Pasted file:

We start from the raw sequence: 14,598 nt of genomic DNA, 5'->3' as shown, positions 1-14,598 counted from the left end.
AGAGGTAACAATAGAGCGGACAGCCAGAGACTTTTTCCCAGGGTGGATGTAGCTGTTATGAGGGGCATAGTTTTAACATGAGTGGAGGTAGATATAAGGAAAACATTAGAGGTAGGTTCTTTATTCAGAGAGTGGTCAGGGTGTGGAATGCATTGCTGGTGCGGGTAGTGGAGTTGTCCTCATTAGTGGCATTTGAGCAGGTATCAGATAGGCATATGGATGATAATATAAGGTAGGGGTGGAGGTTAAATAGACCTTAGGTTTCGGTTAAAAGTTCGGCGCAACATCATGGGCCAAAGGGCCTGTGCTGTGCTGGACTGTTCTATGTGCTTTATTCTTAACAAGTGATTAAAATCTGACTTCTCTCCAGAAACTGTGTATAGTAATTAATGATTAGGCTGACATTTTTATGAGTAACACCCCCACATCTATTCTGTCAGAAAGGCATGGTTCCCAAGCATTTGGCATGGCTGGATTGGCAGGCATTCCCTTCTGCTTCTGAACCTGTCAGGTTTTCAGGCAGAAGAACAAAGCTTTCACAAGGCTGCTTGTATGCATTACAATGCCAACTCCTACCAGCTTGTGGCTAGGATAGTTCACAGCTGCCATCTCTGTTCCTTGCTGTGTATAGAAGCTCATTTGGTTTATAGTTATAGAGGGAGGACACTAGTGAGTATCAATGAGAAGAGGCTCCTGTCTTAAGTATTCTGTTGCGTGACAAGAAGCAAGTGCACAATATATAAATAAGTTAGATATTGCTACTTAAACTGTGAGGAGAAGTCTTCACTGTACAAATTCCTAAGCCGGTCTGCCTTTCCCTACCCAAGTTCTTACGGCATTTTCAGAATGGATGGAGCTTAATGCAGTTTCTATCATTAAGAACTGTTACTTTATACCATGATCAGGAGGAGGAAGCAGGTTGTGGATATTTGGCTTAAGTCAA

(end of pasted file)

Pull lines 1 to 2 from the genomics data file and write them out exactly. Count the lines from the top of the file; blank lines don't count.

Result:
We start from the raw sequence: 14,598 nt of genomic DNA, 5'->3' as shown, positions 1-14,598 counted from the left end.
AGAGGTAACAATAGAGCGGACAGCCAGAGACTTTTTCCCAGGGTGGATGTAGCTGTTATGAGGGGCATAGTTTTAACATGAGTGGAGGTAGATATAAGGAAAACATTAGAGGTAGGTTCTTTATTCAGAGAGTGGTCAGGGTGTGGAATGCATTGCTGGTGCGGGTAGTGGAGTTGTCCTCATTAGTGGCATTTGAGCAGGTATCAGATAGGCATATGGATGATAATATAAGGTAGGGGTGGAGGTTAAATAGACCTTAGGTTTCGGTTAAAAGTTCGGCGCAACATCATGGGCCAAAGGGCCTGTGCTGTGCTGGACTGTTCTATGTGCTTTATTCTTAACAAGTGATTAAAATCTGACTTCTCTCCAGAAACTGTGTATAGTAATTAATGATTAGGCTGACATTTTTATGAGTAACACCCCCACATCTATTCTGTCAGAAAGGCATGGTTCCCAAGCATTTGGCATGGCTGGATTGGCAGGCATTCCCTTCTGCTTCTGAACCTGTCAGGTTTTCAGGCAGAAGAACAAAGCTTTCACAAGGCTGCTTGTATGCATTACAATGCCAACTCCTACCAGCTTGTGGCTAGGATAGTTCACAGCTGCCATCTCTGTTCCTTGCTGTGTATAGAAGCTCATTTGGTTTATAGTTATAGAGGGAGGACACTAGTGAGTATCAATGAGAAGAGGCTCCTGTCTTAAGTATTCTGTTGCGTGACAAGAAGCAAGTGCACAATATATAAATAAGTTAGATATTGCTACTTAAACTGTGAGGAGAAGTCTTCACTGTACAAATTCCTAAGCCGGTCTGCCTTTCCCTACCCAAGTTCTTACGGCATTTTCAGAATGGATGGAGCTTAATGCAGTTTCTATCATTAAGAACTGTTACTTTATACCATGATCAGGAGGAGGAAGCAGGTTGTGGATATTTGGCTTAAGTCAA